I use Trading 212 for day trading Nio and Xpeng. The first few seconds of the day are critical to buying or selling.
I am not shown prices on either Nio or Expeng for nearly one minute after US opening. I get current prices immediately with google finance but delays with Trading 212.
Are you locking me out to stop me making money on an early trade? This delay has cost me thousands of dollars and has only been happening since I started buying and selling on open.
Yeah no one is allowed to make money until i have had my coffee, I’ve got slow kettle be patient tho
Interesting 2 posts you’ve got - a pattern tho
Prices information are relayed directly via Bloomberg, T212 does not interfere in the data feed.
There have been a few discussions on price accuracy, and what it means to display a price, as this isn’t as straightforward as one might think; there isn’t actually such thing as “the one price” of a security.
Different feed providers will often display different prices, and may also have different delay in doing so. A retail broker such as this one will never be able to provide the “fastest and most accurate price” either.
From my personal experience, prices displayed here have been rather accurate and rather fast, beating many other sources; but even the great Bloomberg isn’t perfect in their public feed.
To expand on this point further; first, trades happen on multiple venues, and only roughly 40% of trades actually happen on the exchange. T212 is at a bit of a disadvantage, as they will only relay price information from the exchanges themselves; while prices everywhere tend to stay roughly the same, some other brokers will have a better accuracy by offering trade on multiple venues.
Furthermore, at any given time there are 4 prices that are generally displayed, none of them being more accurate than the others. The last price, being the last traded price (a price you will not get again);
The ask, the bid, being the lowest and highest prices anybody is willing to sell/buy a security, both of which are realisable by you;
And finally quite commonly the midpoint price, which is just the midpoint between the bid and the ask, for convenience of display.
Depending on the trading venues, the spread in the order book and between the venues, the volume and liquidity, there can be a very wide variety of price feeds, that will differ quite heavily. It’s just how it works
Finally, I am unsure to what exactly you are referring here; but if by any chance you are mentioning prices “spike” or “gap” happening in the first few candles (up to first 15minutes after open), if you are to place a trade after market open you will always get the ending price of such spike/gap.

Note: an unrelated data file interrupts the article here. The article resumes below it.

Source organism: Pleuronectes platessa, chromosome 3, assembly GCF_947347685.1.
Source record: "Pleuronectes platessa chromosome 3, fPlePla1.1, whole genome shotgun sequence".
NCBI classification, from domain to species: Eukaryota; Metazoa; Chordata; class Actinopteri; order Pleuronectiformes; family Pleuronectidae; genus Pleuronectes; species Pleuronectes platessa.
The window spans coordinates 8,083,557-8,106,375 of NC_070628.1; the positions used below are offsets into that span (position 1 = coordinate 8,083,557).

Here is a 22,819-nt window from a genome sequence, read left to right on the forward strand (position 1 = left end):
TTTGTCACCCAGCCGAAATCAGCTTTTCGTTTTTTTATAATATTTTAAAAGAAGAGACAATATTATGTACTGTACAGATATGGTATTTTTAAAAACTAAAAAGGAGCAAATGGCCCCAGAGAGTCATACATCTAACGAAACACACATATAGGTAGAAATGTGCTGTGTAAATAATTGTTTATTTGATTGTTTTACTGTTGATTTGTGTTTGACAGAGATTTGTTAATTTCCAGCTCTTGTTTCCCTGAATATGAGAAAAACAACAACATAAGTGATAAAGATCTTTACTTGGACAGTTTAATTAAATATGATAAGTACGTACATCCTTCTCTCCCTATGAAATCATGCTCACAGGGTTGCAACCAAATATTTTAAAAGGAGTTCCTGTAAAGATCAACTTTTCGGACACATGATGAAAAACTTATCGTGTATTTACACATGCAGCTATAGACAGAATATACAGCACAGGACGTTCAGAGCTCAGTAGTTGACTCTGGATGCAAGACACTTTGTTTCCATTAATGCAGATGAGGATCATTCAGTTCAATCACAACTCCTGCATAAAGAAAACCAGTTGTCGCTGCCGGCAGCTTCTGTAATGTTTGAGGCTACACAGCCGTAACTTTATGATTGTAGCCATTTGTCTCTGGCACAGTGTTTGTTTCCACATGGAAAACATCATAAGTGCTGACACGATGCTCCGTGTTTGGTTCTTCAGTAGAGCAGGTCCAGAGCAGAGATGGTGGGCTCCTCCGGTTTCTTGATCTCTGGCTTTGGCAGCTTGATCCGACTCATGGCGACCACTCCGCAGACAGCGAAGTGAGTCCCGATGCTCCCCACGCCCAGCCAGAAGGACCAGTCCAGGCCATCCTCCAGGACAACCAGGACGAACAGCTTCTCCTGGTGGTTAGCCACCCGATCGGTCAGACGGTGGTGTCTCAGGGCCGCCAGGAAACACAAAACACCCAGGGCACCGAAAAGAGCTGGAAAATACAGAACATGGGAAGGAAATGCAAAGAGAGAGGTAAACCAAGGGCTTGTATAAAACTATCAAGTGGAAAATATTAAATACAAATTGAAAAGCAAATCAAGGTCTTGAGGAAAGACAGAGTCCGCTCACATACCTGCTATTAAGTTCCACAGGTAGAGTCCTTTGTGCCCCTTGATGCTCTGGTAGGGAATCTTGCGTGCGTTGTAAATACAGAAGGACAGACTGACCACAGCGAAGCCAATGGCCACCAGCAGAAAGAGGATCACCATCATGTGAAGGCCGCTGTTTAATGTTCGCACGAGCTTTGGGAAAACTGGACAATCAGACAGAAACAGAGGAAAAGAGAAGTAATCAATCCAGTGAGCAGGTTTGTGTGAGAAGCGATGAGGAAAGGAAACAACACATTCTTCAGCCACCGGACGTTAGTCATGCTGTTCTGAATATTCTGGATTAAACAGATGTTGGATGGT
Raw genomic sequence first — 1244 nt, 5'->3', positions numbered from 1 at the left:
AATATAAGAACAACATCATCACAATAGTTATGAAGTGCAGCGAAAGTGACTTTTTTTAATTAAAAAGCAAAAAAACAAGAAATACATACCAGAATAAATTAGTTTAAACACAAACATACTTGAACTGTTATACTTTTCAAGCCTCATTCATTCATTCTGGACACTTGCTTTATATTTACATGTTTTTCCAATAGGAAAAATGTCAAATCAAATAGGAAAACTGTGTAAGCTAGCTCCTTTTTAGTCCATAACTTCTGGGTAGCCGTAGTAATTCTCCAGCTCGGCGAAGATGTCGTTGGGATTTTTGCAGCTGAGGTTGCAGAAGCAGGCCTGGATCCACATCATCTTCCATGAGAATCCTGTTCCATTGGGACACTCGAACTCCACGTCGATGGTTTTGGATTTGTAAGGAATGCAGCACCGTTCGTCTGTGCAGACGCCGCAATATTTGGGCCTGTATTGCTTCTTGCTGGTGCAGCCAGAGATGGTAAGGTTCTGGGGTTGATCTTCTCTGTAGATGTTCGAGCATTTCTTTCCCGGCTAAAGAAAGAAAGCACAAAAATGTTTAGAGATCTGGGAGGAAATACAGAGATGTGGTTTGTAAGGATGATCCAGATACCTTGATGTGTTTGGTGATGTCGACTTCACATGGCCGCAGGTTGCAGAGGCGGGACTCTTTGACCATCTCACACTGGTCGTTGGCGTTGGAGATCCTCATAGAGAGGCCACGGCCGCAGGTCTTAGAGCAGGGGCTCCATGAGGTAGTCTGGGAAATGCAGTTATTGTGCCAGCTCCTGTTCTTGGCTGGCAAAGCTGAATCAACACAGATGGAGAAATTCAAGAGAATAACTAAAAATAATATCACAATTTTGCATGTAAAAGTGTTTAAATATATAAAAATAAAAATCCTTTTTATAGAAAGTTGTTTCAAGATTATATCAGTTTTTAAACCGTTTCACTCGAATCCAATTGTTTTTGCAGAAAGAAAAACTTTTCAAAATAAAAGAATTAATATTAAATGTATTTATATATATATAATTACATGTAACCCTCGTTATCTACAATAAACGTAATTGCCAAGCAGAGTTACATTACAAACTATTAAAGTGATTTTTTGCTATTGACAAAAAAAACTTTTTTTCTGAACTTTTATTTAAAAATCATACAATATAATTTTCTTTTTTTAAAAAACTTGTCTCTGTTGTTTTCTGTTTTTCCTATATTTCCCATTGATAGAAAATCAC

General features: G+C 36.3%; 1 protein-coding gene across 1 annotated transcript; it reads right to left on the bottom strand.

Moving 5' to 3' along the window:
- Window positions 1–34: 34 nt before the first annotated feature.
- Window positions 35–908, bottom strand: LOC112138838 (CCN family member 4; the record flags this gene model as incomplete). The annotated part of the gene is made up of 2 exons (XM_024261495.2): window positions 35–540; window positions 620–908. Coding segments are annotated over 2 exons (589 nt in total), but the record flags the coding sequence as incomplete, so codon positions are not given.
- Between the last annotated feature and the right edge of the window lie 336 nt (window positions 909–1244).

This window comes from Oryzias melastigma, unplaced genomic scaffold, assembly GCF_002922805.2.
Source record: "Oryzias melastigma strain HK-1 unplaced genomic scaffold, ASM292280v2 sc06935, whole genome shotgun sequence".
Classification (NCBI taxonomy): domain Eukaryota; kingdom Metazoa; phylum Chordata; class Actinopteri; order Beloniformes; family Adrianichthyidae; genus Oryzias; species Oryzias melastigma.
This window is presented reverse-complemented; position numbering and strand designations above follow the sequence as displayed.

The first few minutes of open are utilized to process all outstanding orders placed during the close of the market, resulting in such movement; but a trade placed after open will only be processed at the resulting price of all those orders.
If you weren’t referring to that, then nevermind
I am not questioning prices. When I buy from Trading212 I usually get the price I see. If Bloomberg hold prices up and they must because somehow google gets the price almost instantly, are Bloomberg playing fair? I have a colleague that worked for UK stock exchange and apparently if you are wealthy enough (Billions) you have access to an algorithm that is a fraction of a second before all other traders. Not sure if we mere peasants are in the same game.
To be clear the question really is why the sudden change in opening 212 when it was 15 seconds before I started day trading which is questionable in itself and now it’s nearly a minute
Does anyone have info on this?
Worthy of note here, all brokers worldwide experienced these kind of delay, especially with the US markets, increasingly in the last couple of years.
The NYSE and Nasdaq have been flooded with an unprecedented wave of retail traders, and while for most of its history order books were rather thin, they are now loaded with tons a small order coming from retail.
Last year it had became quite horrendous, lots of brokers and the exchanges themselves would easily freeze 15minutes~ on open; T212 specifically also experienced high traffic, and there was a while where it was impossible to login and the app would crash on market open.
Things have improved a fair bit since, but this could be in part still the reason of your grievance.
I doubt the whales have this problem. I guess the only way for the rest of us is to either take a stake and hold or don’t play the game.
Whales, as you put it, have a very hard time getting a good price; try to set an order of more than a few tens of thousands even on big cap companies, and you’ll face the dreadful reality of slippage.
“Whales” are forced to put their orders, buys and sells, over multiple weeks, sometimes months, with a high likelihood of getting terrible prices or not filling their orders at all.
Thank you again. I didn’t think of that!